Conceptual Foundations of Modern Particle Physics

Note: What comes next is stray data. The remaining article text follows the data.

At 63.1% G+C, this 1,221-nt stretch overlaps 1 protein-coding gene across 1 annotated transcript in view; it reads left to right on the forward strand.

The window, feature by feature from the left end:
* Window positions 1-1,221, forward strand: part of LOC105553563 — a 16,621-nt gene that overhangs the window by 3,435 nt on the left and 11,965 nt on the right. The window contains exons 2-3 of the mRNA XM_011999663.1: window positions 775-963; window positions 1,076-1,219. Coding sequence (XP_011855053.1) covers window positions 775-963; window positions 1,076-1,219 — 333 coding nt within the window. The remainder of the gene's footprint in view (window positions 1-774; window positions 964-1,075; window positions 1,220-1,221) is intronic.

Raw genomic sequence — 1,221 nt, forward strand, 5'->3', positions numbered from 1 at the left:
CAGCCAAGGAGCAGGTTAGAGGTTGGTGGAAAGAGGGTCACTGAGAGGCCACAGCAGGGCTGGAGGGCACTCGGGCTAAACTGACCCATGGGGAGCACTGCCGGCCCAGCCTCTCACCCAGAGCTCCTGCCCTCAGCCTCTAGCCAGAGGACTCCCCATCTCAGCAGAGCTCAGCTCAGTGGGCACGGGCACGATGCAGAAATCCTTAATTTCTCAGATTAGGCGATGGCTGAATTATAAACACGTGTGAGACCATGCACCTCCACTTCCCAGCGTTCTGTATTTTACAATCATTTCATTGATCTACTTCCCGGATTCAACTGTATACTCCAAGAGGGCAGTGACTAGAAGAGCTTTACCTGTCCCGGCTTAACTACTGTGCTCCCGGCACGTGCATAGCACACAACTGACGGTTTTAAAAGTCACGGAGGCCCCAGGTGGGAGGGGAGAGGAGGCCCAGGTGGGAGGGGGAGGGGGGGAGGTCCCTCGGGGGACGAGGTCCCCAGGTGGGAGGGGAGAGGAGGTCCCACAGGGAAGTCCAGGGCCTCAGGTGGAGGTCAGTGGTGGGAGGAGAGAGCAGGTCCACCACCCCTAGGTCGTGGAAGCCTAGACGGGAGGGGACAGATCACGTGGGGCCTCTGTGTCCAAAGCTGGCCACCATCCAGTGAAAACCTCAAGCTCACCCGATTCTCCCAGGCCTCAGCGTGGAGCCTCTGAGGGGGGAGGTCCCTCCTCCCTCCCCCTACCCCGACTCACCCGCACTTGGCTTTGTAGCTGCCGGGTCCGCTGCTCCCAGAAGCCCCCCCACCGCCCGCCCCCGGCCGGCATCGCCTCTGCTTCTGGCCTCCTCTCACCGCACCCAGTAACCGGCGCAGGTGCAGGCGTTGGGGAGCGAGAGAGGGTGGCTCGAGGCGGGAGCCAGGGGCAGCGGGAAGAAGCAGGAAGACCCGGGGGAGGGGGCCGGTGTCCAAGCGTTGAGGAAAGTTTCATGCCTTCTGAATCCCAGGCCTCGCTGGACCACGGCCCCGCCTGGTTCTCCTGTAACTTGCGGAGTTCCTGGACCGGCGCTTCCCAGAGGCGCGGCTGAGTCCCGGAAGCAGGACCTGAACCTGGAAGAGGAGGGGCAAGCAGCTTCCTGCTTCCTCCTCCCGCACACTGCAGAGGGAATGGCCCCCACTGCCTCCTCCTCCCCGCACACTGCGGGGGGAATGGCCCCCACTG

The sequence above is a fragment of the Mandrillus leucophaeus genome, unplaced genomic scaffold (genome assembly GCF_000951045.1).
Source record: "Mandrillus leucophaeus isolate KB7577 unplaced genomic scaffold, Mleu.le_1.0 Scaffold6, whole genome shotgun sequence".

For scientific, technological and organizational reasons, the end of World War II (in 1945) saw a rapid acceleration in the tempo of discovery and understanding in nuclear physics, cosmic rays and quantum field theory, which together triggered the birth of modern particle physics. The first fifteen years (1945-60) following the war's end -- the "Startup Period" in modern particle physics -witnessed a series of major experimental and theoretical developments that began to define the conceptual contours (non-Abelian internal symmetries, Yang-Mills fields, renormalization group, chirality invariance, baryon-lepton symmetry in weak interactions, spontaneous symmetry breaking) of the quantum field theory of three of the basic interactions in nature (electromagnetic, strong and weak). But it took another fifteen years (1960-75) -- the "Heroic Period" in modern particle physics -- to unravel the physical content and complete the mathematical formulation of the standard gauge theory of the strong and electroweak interactions among the three generations of quarks and leptons. The impressive accomplishments during the "Heroic Period" were followed by what is called the "period of consolidation and speculation (1975-1990)", which includes the experimental consolidation of the standard model (SM) through precision tests, theoretical consolidation of SM through the search for more rigorous mathematical solutions to the Yang-Mills-Higgs equations, and speculative theoretical excursions "beyond SM".Within this historical-conceptual framework, the author -- himself a practicing particle theorist for the past fifty years -- attempts to trace the highlights in the conceptual evolution of modern particle physics from its early beginnings until the present time. Apart from the first chapter -- which sketches a broad overview of the entire field -- the remaining nine chapters of the book offer detailed discussions of the major concepts and principles that prevailed and were given wide currency during each of the fifteen-year periods that comprise the history of modern particle physics. Those concepts and principles that contributed only peripherally to the standard model are given less coverage but an attempt is made to inform the reader about such contributions (which may turn out to be significant at a future time) and to suggest references that supply more information. Chapters 2 and 3 of the book cover a range of topics that received dedicated attention during the "Startup Period" although some of the results were not incorporated into the structure of the standard model. Chapters 4-6 constitute the core of the book and try to recapture much of the conceptual excitement of the "Heroic Period", when quantum flavordynamics (QFD) and quantum chromodynamics (QCD) received their definitive formulation. [It should be emphasized that, throughout the book, logical coherence takes precedence over historical chronology (e.g. some of the precision tests of QFD are discussed in Chapter 6)]. Chapter 7 provides a fairly complete discussion of the chiral gauge anomalies in four dimensions with special application to the standard model (although the larger unification models are also considered). The remaining three chapters of the book (Chapters 7-10) cover concepts and principles that originated primarily during the "Period of Consolidation and Speculation" but, again, this is not a literal statement. Chapters 8 and 9 report on two of the main directions that were pursued to overcome acknowledged deficiencies of the standard model: unification models in Chapter 8 and attempts to account for the existence of precisely three generations of quarks and leptons, primarily by means of preon models, in Chapter 9. The most innovative of the final three chapters of the book is Chapter 10 on topological conservation laws. This last chapter tries to explain the significance of topologically non-trivial solutions in four-dimensional (space-time) particle physics (e.g. 't Hooft-Polyakov monopoles, instantons, sphalerons, global SU(2) anomaly, Wess-Zumino term, etc.) and to reflect on some of the problems that have ensued (e.g. the "strong CP problem" in QCD) from this effort. It turns out that the more felicitous topological applications of field theory are found -- as of now -- in condensed matter physics; these successful physical applications (to polyacetylene, quantized magnetic flux in type-II low temperature superconductivity, etc.) are discussed in Chapter 10, as a good illustration of the conceptual unity of modern physics.
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